“Most of the strategies for reducing spore concentrations are extremely expensive to do on a field basis, but if you catch it early there’s an opportunity for growers to minimize the movement of soil out of those patches and then fix the patch in place,” said Gossen.

Quickly moving

Clubroot is spreading fast in Alberta and Saskatchewan, and heading slowly but surely eastward into Manitoba, especially in canola-intensive areas.

The reason that clubroot has spread so quickly across the Prairies is because canola is a highly susceptible crop that is grown in large quantities, producing quadrillions of spores in heavily infested fields. As well, in a lot of the areas where clubroot is a problem, producers have short cropping rotations, which create high disease pressure and encourage the development of new types of pathogens.

When Manitoba canola growers first encounter clubroot it’s likely going to be a small patch in a field with stunted plants, delayed maturity and weeds coming through.

“My guess is those growers will see it from a swather and often by the time you see them in a spot like that you are looking at fairly good-size clumps because the symptoms are fairly advanced,” said Gossen. “These have been there for a while.”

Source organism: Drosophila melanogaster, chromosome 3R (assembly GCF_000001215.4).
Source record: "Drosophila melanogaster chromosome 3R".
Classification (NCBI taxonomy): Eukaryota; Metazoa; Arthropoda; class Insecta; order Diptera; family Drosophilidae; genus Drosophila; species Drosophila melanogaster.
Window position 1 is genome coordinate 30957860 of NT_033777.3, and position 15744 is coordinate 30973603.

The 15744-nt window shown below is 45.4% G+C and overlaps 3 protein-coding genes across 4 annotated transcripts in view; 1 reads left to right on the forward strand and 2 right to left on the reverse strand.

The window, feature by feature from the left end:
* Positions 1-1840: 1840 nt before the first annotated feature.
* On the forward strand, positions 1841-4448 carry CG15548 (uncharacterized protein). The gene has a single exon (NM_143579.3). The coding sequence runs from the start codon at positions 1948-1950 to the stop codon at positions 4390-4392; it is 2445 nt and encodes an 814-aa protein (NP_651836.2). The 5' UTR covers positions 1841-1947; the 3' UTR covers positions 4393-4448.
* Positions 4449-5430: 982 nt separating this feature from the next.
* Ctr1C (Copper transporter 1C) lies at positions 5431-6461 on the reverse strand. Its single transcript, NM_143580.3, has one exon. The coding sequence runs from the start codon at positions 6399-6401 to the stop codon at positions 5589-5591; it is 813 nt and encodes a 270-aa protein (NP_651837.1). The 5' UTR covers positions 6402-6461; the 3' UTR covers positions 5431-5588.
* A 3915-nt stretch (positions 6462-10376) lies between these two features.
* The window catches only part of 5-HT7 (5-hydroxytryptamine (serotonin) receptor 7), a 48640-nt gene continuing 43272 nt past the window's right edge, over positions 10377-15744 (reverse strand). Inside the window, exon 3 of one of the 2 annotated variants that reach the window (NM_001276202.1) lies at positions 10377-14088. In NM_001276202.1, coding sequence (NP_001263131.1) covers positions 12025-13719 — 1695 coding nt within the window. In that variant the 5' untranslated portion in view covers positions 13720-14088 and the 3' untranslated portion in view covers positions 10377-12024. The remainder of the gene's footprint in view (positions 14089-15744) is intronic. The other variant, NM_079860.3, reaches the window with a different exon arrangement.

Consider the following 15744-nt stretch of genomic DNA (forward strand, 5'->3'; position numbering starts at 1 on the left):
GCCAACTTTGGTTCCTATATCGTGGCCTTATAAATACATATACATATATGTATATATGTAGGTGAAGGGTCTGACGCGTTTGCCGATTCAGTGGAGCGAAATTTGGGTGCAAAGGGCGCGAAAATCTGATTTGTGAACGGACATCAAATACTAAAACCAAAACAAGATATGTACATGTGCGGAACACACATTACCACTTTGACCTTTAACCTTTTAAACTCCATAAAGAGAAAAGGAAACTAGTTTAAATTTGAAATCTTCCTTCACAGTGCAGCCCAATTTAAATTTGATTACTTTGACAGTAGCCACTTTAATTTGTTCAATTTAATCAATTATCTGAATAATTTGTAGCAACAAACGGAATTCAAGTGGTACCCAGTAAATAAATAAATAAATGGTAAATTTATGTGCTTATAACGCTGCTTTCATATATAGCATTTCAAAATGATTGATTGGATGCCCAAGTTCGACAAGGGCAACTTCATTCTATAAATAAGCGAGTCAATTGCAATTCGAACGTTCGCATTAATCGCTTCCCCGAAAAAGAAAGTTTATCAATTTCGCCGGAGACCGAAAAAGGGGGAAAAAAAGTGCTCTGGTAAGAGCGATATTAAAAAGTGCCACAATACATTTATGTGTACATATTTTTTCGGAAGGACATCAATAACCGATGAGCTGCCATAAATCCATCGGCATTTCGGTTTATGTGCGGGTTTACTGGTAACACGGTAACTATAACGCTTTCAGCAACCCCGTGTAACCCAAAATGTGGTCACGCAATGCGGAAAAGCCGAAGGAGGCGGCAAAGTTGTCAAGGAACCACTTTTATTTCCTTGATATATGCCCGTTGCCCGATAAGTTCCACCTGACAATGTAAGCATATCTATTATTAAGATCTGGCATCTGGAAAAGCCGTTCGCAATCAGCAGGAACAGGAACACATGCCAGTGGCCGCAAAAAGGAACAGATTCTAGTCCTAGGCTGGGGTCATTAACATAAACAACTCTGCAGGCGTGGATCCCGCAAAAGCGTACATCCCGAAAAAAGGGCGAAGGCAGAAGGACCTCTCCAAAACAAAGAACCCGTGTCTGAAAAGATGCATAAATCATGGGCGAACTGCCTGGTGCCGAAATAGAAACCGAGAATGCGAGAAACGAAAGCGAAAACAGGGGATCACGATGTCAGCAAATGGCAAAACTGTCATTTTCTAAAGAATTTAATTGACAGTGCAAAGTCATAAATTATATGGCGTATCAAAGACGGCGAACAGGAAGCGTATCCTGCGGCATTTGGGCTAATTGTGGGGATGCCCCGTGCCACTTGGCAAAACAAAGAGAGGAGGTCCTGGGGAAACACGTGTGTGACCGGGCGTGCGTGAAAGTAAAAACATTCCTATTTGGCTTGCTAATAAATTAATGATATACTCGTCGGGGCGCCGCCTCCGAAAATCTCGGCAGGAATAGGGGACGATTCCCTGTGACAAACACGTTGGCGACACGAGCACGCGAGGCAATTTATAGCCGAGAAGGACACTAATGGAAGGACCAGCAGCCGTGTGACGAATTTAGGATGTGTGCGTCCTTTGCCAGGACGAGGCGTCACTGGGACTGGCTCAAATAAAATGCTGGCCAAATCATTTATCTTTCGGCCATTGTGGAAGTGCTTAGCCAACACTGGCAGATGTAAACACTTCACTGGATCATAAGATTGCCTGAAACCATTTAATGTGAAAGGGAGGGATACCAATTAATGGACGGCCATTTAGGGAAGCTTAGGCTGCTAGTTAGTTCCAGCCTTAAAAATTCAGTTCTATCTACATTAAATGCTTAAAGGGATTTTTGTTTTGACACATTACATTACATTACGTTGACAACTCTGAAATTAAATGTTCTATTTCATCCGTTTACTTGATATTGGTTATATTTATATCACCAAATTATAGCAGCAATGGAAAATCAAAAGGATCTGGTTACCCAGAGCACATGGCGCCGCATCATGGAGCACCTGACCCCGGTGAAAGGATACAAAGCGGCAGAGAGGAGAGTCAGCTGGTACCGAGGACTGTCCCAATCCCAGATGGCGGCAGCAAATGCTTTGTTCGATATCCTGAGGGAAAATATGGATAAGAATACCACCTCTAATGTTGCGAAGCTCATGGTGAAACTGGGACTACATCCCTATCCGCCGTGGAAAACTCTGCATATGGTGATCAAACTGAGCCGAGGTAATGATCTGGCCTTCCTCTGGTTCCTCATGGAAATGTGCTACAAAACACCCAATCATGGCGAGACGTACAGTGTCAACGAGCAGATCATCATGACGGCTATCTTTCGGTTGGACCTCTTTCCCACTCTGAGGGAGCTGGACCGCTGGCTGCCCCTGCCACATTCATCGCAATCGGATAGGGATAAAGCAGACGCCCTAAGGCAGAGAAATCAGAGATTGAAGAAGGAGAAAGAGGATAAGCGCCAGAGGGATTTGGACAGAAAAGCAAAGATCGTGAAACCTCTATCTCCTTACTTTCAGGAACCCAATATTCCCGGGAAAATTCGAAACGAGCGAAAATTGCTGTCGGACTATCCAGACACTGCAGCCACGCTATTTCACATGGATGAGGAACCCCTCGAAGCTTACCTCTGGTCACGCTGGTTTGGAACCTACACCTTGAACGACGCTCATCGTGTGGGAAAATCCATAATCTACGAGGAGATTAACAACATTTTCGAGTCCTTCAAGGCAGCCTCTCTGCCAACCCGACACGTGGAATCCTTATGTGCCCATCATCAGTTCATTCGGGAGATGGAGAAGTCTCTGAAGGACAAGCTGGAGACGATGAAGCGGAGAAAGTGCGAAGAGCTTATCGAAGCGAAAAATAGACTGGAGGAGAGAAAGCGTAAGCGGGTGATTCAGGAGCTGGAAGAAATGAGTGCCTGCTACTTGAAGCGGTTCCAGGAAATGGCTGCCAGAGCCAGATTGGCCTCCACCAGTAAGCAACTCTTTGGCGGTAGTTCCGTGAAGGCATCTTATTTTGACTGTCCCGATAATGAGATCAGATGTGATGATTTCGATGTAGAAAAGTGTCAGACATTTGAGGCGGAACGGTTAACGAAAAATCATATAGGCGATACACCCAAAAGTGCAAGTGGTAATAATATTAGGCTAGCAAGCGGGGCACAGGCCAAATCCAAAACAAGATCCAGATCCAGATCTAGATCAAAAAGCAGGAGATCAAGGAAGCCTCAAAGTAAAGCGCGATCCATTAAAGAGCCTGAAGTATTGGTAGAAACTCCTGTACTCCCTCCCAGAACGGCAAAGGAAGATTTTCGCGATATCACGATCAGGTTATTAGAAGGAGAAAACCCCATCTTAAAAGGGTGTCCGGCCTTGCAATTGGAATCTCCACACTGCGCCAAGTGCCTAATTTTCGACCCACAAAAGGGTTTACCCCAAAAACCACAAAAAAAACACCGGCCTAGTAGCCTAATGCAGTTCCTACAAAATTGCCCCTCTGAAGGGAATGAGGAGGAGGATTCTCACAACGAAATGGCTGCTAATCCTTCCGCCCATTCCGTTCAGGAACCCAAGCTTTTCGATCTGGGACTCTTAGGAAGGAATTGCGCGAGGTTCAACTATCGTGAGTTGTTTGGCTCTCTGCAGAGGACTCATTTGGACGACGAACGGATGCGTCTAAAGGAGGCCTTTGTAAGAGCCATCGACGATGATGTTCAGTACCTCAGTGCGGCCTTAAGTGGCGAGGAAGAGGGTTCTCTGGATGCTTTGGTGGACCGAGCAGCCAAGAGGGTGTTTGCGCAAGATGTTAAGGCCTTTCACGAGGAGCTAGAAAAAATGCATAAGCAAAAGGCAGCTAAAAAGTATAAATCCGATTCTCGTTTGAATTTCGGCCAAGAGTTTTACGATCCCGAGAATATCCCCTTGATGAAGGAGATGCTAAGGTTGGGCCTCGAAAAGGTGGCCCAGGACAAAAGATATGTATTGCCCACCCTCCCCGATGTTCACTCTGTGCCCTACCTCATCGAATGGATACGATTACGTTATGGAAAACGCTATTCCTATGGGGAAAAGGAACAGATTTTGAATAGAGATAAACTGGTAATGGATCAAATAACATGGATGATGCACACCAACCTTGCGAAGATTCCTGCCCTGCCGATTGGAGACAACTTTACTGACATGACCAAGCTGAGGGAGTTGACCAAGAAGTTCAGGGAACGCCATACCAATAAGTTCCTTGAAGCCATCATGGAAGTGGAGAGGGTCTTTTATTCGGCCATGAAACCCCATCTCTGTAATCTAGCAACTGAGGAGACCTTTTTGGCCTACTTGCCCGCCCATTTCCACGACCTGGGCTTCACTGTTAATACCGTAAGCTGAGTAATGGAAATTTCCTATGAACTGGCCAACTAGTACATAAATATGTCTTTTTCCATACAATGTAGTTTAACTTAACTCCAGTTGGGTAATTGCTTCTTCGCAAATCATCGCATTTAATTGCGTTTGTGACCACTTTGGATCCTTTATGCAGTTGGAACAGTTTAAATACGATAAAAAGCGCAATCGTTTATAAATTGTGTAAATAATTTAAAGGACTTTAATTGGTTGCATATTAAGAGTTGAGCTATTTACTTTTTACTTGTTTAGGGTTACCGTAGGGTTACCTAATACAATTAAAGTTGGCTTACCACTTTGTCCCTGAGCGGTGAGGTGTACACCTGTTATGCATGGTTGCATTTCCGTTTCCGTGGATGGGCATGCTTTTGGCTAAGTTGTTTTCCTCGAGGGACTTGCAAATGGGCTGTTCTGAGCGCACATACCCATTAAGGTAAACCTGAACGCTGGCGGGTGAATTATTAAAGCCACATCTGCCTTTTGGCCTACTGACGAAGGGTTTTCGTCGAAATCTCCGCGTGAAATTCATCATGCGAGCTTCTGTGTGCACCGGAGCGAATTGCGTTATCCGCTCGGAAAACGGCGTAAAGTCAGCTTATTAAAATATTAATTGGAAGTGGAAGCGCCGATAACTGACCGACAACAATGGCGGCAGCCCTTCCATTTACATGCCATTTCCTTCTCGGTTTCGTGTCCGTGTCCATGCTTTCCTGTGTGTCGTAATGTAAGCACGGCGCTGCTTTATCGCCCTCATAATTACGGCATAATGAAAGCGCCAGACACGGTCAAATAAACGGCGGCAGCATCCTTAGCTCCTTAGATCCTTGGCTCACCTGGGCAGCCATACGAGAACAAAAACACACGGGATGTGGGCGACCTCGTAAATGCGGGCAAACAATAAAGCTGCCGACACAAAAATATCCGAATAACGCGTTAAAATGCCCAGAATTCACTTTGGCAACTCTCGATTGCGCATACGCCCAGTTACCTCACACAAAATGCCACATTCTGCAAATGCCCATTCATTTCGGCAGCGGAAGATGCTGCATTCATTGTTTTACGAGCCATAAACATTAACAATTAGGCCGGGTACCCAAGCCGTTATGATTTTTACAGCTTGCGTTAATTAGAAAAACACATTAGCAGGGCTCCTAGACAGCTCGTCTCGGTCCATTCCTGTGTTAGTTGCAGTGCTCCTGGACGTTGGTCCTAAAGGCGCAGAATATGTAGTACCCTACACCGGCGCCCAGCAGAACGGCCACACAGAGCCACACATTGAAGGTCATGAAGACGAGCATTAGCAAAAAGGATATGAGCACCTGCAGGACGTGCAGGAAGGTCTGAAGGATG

It’s not likely that clubroot will be mistaken for other diseases or herbicide damage, adds Gossen.

“The young clubs are often quite a light colour and as they mature to brown almost black. They are so disorganized and disrupted they quickly break down so even though the plants are still standing in the field before swathing you can sometimes pull up a plant and the roots have turned to dust,” said Gossen. “That dust is pathogen spores and there are billions of spores in a single plant.”

High spore levels in soil are a huge problem because it leads to resistance breakdown.